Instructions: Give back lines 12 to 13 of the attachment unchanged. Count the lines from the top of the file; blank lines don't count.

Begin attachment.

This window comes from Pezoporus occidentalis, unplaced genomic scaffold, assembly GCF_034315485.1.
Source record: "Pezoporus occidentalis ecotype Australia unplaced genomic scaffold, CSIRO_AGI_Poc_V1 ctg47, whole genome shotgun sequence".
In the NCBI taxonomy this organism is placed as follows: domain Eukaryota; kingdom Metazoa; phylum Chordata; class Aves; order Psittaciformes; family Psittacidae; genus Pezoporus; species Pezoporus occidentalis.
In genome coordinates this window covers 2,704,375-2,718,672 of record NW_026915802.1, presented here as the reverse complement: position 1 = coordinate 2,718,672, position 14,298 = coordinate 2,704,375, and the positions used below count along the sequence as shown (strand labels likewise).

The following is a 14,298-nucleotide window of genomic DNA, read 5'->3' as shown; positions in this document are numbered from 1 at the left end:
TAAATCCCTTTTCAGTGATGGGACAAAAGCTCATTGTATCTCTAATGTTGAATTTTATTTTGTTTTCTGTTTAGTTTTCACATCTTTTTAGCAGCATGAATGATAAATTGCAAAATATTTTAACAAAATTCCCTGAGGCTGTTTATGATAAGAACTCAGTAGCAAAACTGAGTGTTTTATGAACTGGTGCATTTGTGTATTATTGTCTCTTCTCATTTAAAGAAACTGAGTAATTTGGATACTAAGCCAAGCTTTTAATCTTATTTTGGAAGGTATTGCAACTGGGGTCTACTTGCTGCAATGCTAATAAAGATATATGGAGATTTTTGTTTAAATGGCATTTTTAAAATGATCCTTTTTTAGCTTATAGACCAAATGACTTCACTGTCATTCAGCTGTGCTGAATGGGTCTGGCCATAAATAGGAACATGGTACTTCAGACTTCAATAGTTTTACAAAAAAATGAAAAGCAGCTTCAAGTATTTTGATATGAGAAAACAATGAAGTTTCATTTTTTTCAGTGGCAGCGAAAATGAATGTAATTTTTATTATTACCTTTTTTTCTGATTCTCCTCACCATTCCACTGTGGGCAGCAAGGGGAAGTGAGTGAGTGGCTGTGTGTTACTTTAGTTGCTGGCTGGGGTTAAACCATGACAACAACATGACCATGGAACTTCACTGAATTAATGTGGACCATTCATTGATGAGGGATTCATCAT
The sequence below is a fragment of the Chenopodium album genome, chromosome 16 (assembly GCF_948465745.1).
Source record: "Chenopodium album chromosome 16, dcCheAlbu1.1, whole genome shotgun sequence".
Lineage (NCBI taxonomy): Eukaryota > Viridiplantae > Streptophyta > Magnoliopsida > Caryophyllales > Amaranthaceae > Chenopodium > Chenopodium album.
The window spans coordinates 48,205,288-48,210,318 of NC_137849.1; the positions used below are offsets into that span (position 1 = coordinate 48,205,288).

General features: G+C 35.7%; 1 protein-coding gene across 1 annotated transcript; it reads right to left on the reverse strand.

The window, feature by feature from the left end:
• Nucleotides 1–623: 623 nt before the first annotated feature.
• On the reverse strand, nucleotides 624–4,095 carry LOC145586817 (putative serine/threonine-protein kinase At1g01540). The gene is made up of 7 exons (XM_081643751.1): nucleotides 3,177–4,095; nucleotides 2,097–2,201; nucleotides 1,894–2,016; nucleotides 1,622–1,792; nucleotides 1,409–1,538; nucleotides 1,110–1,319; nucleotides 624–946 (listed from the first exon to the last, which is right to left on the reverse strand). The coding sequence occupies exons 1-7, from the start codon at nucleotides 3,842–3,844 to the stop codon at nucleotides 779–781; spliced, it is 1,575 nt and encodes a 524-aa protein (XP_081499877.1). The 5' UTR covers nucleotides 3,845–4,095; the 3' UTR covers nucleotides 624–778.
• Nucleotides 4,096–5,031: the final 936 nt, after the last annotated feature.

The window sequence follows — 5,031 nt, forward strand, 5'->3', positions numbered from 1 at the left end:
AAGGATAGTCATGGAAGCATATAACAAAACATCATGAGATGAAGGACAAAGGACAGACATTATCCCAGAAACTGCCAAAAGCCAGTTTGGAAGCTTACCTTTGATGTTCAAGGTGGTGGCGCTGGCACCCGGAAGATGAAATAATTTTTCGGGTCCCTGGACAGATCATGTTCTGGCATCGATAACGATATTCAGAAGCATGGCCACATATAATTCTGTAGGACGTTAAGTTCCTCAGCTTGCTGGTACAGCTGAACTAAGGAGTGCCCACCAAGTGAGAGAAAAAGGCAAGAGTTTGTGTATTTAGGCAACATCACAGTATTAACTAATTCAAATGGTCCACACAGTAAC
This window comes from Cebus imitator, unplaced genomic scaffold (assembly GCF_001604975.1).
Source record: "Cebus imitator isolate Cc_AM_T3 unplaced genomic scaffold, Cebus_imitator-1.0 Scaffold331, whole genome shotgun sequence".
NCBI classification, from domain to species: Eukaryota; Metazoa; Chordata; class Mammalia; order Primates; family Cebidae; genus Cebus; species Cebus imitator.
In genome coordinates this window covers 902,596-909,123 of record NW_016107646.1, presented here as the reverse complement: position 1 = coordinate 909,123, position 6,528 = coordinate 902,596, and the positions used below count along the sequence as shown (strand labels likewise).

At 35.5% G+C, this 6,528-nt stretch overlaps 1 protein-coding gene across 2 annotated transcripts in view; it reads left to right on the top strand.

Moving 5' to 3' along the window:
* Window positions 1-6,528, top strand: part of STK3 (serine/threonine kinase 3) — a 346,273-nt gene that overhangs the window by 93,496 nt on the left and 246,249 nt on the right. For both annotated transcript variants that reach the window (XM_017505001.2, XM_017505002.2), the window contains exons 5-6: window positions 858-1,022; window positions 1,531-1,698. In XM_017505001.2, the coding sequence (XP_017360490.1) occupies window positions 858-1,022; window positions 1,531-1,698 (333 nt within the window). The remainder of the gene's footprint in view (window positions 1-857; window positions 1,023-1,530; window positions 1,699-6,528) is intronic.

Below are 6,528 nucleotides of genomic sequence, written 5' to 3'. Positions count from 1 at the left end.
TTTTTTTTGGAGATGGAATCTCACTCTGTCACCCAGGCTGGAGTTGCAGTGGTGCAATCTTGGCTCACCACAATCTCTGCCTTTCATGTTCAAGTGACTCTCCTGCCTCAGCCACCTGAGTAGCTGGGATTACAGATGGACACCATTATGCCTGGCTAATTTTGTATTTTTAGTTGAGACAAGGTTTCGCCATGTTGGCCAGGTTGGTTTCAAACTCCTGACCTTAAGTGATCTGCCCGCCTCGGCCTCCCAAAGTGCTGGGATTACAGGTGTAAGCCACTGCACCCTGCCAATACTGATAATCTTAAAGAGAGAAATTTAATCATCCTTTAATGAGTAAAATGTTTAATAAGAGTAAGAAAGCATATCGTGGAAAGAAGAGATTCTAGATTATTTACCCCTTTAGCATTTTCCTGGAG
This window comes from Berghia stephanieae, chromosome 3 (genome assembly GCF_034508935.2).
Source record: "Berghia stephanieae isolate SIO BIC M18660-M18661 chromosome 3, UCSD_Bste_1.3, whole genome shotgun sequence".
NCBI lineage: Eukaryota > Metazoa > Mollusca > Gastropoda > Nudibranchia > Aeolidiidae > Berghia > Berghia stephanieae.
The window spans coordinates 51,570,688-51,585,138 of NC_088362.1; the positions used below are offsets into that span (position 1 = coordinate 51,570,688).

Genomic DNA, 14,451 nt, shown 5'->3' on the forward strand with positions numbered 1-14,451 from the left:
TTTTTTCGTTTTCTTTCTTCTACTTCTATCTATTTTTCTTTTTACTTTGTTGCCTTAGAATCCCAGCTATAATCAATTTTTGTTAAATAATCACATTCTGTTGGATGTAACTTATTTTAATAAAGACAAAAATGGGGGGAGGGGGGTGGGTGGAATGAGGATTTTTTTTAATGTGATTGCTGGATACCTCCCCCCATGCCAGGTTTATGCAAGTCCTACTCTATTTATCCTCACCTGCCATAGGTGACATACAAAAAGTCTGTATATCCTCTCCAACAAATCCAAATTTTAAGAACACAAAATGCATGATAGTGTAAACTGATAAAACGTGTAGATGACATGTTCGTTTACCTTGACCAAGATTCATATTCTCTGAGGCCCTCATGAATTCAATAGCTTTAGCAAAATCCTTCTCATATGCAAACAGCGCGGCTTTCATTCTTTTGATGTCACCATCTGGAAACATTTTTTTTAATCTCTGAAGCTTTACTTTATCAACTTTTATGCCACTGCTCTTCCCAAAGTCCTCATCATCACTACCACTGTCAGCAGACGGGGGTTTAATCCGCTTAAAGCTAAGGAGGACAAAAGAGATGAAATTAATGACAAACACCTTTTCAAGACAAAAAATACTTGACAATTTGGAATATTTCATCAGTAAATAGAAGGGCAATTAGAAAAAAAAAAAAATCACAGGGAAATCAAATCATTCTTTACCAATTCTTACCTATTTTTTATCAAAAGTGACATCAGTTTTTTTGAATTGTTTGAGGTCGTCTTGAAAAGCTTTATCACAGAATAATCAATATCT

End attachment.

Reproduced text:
The window, feature by feature from the left end:
• Nucleotides 1–623: 623 nt before the first annotated feature.